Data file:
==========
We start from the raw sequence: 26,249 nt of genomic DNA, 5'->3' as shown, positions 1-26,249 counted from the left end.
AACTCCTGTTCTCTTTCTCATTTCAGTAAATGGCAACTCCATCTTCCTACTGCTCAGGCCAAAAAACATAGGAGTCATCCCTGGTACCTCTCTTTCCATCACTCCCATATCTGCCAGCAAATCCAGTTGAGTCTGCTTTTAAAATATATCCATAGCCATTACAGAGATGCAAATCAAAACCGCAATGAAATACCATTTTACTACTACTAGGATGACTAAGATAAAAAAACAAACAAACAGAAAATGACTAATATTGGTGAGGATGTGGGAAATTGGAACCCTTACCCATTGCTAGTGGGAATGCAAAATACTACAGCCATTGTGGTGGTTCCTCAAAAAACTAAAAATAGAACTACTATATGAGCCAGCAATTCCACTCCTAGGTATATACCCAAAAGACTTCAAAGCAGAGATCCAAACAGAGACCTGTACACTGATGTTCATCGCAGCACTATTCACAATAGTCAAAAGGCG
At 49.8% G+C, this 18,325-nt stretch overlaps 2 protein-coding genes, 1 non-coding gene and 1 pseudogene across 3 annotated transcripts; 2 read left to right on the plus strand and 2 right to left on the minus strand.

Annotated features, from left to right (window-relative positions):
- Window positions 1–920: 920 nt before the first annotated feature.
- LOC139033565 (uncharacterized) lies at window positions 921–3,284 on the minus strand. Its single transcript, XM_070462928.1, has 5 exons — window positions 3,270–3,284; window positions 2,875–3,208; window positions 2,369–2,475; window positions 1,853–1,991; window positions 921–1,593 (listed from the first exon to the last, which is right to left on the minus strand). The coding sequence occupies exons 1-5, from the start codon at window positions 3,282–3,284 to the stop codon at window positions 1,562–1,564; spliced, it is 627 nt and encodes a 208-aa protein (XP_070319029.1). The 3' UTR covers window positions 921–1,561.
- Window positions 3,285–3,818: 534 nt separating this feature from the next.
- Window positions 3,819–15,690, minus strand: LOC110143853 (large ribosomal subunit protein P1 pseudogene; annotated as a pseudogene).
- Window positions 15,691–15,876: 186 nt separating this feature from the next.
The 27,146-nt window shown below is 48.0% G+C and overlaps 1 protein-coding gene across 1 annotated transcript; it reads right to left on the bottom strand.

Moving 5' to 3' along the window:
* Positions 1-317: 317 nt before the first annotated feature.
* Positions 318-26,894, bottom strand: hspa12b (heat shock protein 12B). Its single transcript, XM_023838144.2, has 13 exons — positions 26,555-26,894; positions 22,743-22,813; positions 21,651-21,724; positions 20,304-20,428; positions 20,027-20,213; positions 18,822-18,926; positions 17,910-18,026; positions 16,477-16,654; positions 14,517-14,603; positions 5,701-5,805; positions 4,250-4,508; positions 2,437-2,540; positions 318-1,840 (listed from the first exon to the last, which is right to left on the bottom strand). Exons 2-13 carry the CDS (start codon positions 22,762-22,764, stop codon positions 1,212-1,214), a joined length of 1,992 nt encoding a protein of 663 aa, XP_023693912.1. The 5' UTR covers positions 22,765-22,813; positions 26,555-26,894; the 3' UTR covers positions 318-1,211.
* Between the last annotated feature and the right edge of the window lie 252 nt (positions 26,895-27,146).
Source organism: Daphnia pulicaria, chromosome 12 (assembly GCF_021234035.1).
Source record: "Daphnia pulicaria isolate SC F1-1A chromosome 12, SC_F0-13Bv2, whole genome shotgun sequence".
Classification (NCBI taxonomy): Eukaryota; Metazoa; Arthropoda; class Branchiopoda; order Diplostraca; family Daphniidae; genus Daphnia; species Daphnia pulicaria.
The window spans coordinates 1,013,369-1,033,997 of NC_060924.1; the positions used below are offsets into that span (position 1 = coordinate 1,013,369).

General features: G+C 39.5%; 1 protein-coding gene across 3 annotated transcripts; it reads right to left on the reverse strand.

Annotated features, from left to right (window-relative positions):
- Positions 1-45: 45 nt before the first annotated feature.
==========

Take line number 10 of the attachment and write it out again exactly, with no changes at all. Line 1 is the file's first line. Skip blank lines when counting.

The 27,146-nt window shown below is 48.0% G+C and overlaps 1 protein-coding gene across 1 annotated transcript; it reads right to left on the bottom strand.